Gingrich speaks at Judson in Fox Valley visit
By Dave Gathman email@example.com March 15, 2012 3:08PM
Former U.S. Speaker of the House and Republican Presidential Candidate Newt Gingrich waves to supporters and media Thursday prior to an appearance at Judson University in Elgin. March 15, 2012 | Michael Smart~Sun-Times Media
Updated: April 17, 2012 8:12AM
ELGIN — Speaking Thursday morning to a capacity crowd of some 600 people in the Herrick Chapel at Judson University, GOP presidential candidate Newt Gingrich called for an end to discrimination against Christians, a nationwide effort to cure brain diseases, an intense search for oil within the U.S., and the privatization of Social Security.
But in what Gingrich campaign staffers had described as a “Hispanic town hall meeting,” very few brown faces were visible in the crowd, and the former speaker of the House took no questions from the audience. He was introduced by Mark Vargas, a Hispanic Judson alumnus, and the opening prayer was offered by the Rev. Henoch Fuentes, Chilean-born pastor of Evangelical Covenant Church of Elgin.
Also Thursday, Gingrich led rallies at Barrington High School and Lake in the Hills Airport while his wife, Callista, read her children’s book “Sweet Land of Liberty” to students at Goddard School in Lake in the Hills and Sunny Hill School in Carpentersville.
Even while his Congress and President Clinton were cutting overall federal spending and balancing the budget in the 1990s, Gingrich said, he pushed through a twofold increase in spending for the National Institutes of Health. Now, he said, “I propose we should have a Brain Science Initiative,” putting researchers to work on the causes and possible cures for autism, Alzheimer’s disease, Parkinson’s disease, brain injuries and psychiatric illnesses.
“If we could postpone the onset of Alzheimer’s by just five years — not cure it, but just delay it by five years — we could save $6 trillion by the year 2050,” Gingrich said.
Gingrich fired his most critical comments against not his Republican rivals in the March 20 Illinois primary but against President Obama. Standing in a pulpit and speaking to people sitting in pews, inside a Baptist college, he accused Obama of “appeasement of radical Islam while crushing Christian and Jewish” ideas.
He noted that the Declaration of Independence speaks of all men being “endowed by their Creator” with unalienable rights.
“You loan power to the government,” he said. “The government never loans power to you. And the government can never come between you and your faith.”
While the government forces crosses and manger scenes to be taken down and tries to force Catholic institutions to pay for contraceptives, Obama seems apologetic about other religions such as Islam, he said.
In the general American culture, he referred to an unnamed new TV series — most likely “G.C.B.”, which some have interpreted to stand for “Good Christian Bitches” — that he said uses the term “Christian” in a derogatory way in its title.
“Imagine the same show with the word ‘Muslim’ in the title instead of ‘Christian.’ It would be unthinkable.”
Gingrich said one reason Obama must kowtow to Muslim nations and Muslims is that the West depends on Mideast oil. But he said that foreign policy insecurity and even the nation’s budget deficit can be cured by developing federally owned energy sources here at home.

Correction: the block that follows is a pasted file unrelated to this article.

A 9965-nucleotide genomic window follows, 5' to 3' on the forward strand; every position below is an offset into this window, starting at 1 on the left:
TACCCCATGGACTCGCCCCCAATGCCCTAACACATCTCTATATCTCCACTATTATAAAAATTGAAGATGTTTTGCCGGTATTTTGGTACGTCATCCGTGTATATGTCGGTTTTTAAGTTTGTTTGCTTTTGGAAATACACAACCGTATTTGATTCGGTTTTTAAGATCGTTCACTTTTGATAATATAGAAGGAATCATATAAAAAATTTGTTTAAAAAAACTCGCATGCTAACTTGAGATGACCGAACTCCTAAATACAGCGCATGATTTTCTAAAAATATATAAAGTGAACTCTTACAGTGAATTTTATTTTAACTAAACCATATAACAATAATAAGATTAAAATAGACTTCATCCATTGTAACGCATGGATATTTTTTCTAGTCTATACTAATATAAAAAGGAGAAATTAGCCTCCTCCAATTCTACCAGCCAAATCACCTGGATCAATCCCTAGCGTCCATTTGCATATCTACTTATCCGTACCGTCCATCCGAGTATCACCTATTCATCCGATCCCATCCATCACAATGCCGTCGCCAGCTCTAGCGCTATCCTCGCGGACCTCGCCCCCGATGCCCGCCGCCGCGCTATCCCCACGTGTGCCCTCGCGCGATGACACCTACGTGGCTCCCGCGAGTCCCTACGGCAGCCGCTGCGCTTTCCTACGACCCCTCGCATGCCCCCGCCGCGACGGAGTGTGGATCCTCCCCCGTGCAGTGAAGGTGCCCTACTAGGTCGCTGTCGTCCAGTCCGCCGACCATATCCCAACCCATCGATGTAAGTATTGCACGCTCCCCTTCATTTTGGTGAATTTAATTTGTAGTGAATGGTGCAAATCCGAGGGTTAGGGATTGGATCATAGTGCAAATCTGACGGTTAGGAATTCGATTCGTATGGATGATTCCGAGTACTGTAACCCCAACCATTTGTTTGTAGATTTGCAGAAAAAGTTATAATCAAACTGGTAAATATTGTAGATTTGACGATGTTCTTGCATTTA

“I want to have an energy policy that will have America producing more oil than any other country in the world, so we can stare down the Saudis until they stop financing madrasahs (Muslim educational institutions).”
He said opening federal lands to oil drilling would bring in $16-$18 trillion in royalties from oil companies over the next generation. He said that should be put into a special fund to sink the national debt, much of which is owed to China.
He said the existing $2.2 trillion that theoretically is in the Social Security Trust Fund should be set aside from the rest of the federal budget and used to pay off existing Social Security recipients, while employees should be allowed to take their new Social Security contributions and invest the money on their own.
“No longer would government say when we can retire.” The retirement age would be decided by how well our investments did, he said.
Vargas said that although Latinos often vote Democratic, they should be natural Republicans because they share GOP ideals — “limited government, family values and faith.”
Many of those attending were holding signs or wearing buttons with the message “Don’t Believe the Liberal Media.” A man passing out the signs and buttons said he worked for the Media Research Center. But asked to explain further, he said the Media Research Center doesn’t allow him to talk to reporters from the media.
One of the few Latinos in the audience, developer Joel Galvan of Elgin, said he was Midwest regional director for the Department of Housing and Urban Development in the George W. Bush administration. He argued that Hispanics should applaud Gingrich’s ideas.
“Latinos are working people,” Galvan said. “We can’t afford $4.29 a gallon for gas. People come here for the chance to work and to make a better life for their children. But our children are being told, ‘Drop out and the government will take care of you. Get pregnant and the government will take care of you.’ That’s not Latino. Family values are our core strength.”
Judson spokeswoman Mary Dulabaum said the school’s administrators want to make clear that hosting the Gingrich rally doesn’t mean Judson is endorsing him.
Local Rick Santorum supporters reported earlier this week that they had been trying to arrange a rally in Elgin for today, but they said Thursday that Santorum now was expected to campaign in Arlington Heights.
There were unconfirmed reports that Santorum might spend Election Night in St. Charles.